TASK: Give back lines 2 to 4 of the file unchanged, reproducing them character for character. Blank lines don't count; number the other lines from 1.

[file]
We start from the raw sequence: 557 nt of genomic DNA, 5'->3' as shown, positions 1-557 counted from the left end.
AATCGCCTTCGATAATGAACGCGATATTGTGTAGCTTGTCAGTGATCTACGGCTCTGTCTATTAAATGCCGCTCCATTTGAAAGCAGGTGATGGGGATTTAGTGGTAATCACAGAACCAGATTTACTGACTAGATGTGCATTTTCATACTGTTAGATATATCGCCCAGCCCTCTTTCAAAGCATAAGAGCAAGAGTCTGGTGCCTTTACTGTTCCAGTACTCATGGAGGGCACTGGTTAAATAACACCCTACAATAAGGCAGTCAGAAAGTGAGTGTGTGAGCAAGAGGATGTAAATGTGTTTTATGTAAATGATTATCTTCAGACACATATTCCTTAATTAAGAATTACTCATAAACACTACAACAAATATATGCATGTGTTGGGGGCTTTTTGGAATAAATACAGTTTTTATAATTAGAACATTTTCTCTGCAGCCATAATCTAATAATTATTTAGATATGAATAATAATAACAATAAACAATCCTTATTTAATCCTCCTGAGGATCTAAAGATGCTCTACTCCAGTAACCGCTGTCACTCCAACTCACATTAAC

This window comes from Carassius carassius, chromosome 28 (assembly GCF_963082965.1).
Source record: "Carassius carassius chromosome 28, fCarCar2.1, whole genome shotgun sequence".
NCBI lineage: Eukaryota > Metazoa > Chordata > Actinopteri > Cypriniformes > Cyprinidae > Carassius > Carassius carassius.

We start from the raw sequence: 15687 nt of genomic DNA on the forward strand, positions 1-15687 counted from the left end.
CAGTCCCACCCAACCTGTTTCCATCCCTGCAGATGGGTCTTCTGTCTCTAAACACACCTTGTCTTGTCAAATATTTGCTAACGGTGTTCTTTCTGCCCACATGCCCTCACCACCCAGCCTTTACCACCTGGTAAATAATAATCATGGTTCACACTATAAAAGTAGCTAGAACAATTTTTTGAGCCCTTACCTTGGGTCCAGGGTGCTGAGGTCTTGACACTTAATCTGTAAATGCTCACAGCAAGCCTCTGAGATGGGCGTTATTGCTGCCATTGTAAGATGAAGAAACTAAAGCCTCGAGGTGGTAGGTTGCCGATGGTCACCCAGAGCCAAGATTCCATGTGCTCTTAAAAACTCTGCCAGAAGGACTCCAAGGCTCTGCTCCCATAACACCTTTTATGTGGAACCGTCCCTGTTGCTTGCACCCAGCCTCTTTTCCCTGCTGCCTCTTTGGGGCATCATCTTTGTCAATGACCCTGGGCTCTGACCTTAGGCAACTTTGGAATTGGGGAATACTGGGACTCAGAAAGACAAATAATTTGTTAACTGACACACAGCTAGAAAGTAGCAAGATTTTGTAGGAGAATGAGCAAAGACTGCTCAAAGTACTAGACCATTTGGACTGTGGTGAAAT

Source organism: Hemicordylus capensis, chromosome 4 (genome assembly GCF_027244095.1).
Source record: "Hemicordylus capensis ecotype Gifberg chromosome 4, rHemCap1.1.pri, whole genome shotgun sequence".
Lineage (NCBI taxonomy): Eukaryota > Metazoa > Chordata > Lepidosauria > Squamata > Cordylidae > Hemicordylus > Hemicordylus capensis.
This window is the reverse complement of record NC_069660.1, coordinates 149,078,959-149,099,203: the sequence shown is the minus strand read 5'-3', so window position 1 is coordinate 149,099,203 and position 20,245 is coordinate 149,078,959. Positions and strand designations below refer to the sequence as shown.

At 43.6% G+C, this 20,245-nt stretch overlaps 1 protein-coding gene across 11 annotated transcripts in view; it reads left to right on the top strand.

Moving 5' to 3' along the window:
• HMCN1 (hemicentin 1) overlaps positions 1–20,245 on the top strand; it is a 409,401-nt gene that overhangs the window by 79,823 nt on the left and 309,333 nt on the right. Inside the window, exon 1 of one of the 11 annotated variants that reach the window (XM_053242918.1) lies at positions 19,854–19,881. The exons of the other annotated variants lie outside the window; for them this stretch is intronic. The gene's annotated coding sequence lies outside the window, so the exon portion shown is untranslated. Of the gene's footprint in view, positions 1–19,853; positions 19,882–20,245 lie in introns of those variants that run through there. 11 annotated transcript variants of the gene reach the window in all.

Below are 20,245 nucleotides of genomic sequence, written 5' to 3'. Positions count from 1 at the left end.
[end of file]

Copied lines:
AATCGCCTTCGATAATGAACGCGATATTGTGTAGCTTGTCAGTGATCTACGGCTCTGTCTATTAAATGCCGCTCCATTTGAAAGCAGGTGATGGGGATTTAGTGGTAATCACAGAACCAGATTTACTGACTAGATGTGCATTTTCATACTGTTAGATATATCGCCCAGCCCTCTTTCAAAGCATAAGAGCAAGAGTCTGGTGCCTTTACTGTTCCAGTACTCATGGAGGGCACTGGTTAAATAACACCCTACAATAAGGCAGTCAGAAAGTGAGTGTGTGAGCAAGAGGATGTAAATGTGTTTTATGTAAATGATTATCTTCAGACACATATTCCTTAATTAAGAATTACTCATAAACACTACAACAAATATATGCATGTGTTGGGGGCTTTTTGGAATAAATACAGTTTTTATAATTAGAACATTTTCTCTGCAGCCATAATCTAATAATTATTTAGATATGAATAATAATAACAATAAACAATCCTTATTTAATCCTCCTGAGGATCTAAAGATGCTCTACTCCAGTAACCGCTGTCACTCCAACTCACATTAAC

This window comes from Carassius carassius, chromosome 28 (assembly GCF_963082965.1).
Source record: "Carassius carassius chromosome 28, fCarCar2.1, whole genome shotgun sequence".